They entered a village of the Samaritans, to prepare for Him. But they did not receive Him, because His face was set for the journey to Jerusalem. And when His disciples James and John saw this, they said, 'Lord, do You want us to command fire to come down from Heaven and consume them, just as Elijah did?'
But He turned and rebuked them, and said, 'You do not know what manner of spirit you are of.'
And at this point His disciples came, and they marveled that He talked with a woman.
Should Jesus pay attention to a Samaritan woman drawing water at a well? The relationship between Jews and Samaritans was shaky at best, and violent at worst.
Should He disregard her? By custom, a Jewish man would not acknowledge a woman in public, much less a Samaritan woman living in sin. 'How is it that You, being a Jew, ask a drink from me, a Samaritan woman? For Jews have no dealings with Samaritans?' (John 4:9).*
Consider His Choice: When Jesus walked the earth, religious, racial, cultural and economic prejudices blinded God's people. They still do. On the other hand, God's Eyesight is perfect: 'There is no partiality with God' (Romans 2:11).
What about our own eyesight? Do we suffer from myopia? Or even blindness?
How do we see 41,000 Protestant denominations? How do we see Catholics? How do we see more unusual sects, like Jehovah's Witnesses, Latter Day Saints or Quakers? Because they see themselves as Christians.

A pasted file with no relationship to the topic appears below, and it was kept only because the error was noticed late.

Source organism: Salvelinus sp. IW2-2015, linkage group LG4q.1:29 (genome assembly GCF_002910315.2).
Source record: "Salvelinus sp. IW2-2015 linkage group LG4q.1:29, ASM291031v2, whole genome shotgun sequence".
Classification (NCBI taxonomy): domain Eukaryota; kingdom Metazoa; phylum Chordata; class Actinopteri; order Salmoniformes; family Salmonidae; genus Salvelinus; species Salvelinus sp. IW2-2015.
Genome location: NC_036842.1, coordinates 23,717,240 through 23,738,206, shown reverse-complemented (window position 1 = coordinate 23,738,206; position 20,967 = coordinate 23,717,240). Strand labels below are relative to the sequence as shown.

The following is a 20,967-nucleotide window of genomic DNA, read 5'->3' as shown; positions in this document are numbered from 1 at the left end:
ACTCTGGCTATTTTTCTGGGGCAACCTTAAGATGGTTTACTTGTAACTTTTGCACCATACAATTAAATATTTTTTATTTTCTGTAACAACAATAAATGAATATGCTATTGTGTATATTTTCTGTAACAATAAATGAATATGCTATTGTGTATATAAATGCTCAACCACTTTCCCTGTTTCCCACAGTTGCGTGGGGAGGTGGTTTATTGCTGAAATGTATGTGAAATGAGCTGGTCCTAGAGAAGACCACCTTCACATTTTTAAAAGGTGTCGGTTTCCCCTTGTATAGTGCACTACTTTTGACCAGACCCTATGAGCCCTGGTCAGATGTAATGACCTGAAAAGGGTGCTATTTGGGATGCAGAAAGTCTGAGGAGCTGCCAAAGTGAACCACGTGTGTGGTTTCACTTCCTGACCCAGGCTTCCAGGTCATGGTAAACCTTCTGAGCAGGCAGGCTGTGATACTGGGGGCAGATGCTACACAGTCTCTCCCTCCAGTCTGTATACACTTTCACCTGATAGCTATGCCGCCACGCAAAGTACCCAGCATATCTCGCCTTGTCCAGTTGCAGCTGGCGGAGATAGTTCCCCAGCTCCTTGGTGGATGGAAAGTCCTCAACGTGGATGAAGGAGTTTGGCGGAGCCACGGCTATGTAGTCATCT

What about atheists, prodigals or other religions? Do we see them at all? Or do we huddle with our homies behind closed doors?
Remember Jesus. He left home ground to find common ground. His conversation with the Samaritan woman was on her turf. It began with water, because everyone thirsts and drinks. It ended with her proclamation of faith in Jesus as Messiah. Consequently, many of her townspeople believed. At their urging, Jesus stayed with them for two days.
The way I see it, most Christians focus on differences rather than similarities. To disregard other God-loving religions (Jews or Muslims, for instance) is standard. Even back then, Luke reported a different Samaritan village--one where Jesus was not welcomed. James and John were so angry they wanted to destroy the village, but Jesus rebuked them.
Would he rebuke His followers today? If we show prejudice toward other religions or denominations, I believe He would. Because why would anyone want to get closer to our King or His Words if we, who claim to follow Him, don't welcome them with love?
When we have a choice to regard or disregard the strangers God puts before our eyes, we must regard them with kindness--and search for common ground.
To Be Continued...
* John 4:1-42: http://www.biblegateway.com/passage/?search=John%204:1-42&version=NASB
P.S. To read the other devotions in this series, please see the Priorities series.